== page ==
As mentioned throughout the visual presentation of Toby The Secret Mine is excellent and certainly more impressive than that of similar games. It’s a much more interesting game to look at than Limbo and certainly not as dark. Black silhouettes on a saturated but beautifully coloured background can be eye grabbing and when accompanied by an inspired soundtrack it has all the right ingredients. The stark black foreground doesn’t present us with anything that hasn’t been done before, but it is executed well and can add to puzzling elements of the game often smartly, but at times frustratingly. Whilst you are not told where your location is from level to level, from the presentation of the colours and the background combined with the sobering music you can gauge what is you are about to embark on. The bright white glow of battling through a snow blizzard combined with the eerie sound of the wind whistling through the trees, to the warm orange glow of the desert, it’s very well done and certainly makes it stand out from similar games of the genre.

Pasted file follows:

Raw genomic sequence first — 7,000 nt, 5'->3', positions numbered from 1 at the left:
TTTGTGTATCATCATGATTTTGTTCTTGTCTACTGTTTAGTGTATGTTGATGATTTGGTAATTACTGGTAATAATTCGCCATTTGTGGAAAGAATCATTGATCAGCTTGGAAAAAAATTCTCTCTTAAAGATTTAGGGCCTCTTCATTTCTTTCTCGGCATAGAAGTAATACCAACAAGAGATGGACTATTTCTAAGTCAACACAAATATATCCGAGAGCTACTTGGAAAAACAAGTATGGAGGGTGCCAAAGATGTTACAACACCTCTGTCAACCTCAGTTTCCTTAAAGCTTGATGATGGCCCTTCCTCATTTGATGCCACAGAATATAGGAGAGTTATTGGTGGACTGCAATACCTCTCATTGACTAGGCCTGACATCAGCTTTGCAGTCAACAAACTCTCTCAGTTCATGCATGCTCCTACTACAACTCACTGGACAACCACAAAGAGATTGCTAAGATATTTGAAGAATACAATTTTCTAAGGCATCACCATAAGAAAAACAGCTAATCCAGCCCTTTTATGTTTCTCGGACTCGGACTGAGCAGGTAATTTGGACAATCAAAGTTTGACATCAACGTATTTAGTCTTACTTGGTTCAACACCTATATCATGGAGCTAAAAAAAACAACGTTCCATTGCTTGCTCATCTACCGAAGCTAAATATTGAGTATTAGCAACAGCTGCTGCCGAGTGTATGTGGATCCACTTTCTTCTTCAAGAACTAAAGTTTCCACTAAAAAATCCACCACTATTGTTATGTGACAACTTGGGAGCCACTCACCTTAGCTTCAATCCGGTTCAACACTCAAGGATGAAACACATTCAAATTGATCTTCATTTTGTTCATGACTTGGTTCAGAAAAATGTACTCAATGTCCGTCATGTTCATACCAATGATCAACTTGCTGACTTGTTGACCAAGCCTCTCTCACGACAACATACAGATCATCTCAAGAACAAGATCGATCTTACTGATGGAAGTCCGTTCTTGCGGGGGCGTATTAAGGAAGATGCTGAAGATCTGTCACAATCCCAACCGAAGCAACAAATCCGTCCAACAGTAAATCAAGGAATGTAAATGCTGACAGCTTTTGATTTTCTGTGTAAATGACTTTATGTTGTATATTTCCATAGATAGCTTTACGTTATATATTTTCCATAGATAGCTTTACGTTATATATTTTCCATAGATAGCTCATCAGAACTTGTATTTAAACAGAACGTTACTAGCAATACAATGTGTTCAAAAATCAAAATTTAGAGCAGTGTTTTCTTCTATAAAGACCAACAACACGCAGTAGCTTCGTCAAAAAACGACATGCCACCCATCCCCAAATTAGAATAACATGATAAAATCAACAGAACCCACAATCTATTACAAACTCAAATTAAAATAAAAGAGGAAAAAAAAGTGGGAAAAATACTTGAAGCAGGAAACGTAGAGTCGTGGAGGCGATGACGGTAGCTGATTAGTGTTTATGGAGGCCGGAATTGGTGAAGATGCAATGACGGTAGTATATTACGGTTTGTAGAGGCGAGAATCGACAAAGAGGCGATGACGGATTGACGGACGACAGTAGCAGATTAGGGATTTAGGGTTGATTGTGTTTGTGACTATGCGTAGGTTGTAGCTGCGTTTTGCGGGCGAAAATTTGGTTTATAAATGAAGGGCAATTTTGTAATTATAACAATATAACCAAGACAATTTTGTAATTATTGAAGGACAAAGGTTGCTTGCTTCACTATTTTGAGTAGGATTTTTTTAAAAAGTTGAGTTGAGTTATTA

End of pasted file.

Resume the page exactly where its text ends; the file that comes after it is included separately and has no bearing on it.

The similarities to this and Limbo are clear to see . The presentation is where it excels with the beautifully coloured backgrounds setting it aside from its clear inspiration and at times the level design is slightly better too. Overall it’s an enjoyable platformer with some satisfying brain teasers, sure it’s not as good as BXB’s game of 2016, however if you enjoyed the likes of Limbo and Inside you will be sure to enjoy this for what it offers in terms of its presentation and problem solving. The perfectionists will enjoy attempting to find all the trapped friends with some hidden by some well thought out puzzles, to some staring you right in the face but hidden by the darkness. Perfectionist or not this is one likely to be enjoyed by all and is well worth a try.
Toby: The Secret Mine was provided to us by Xbox via a download code for Xbox One.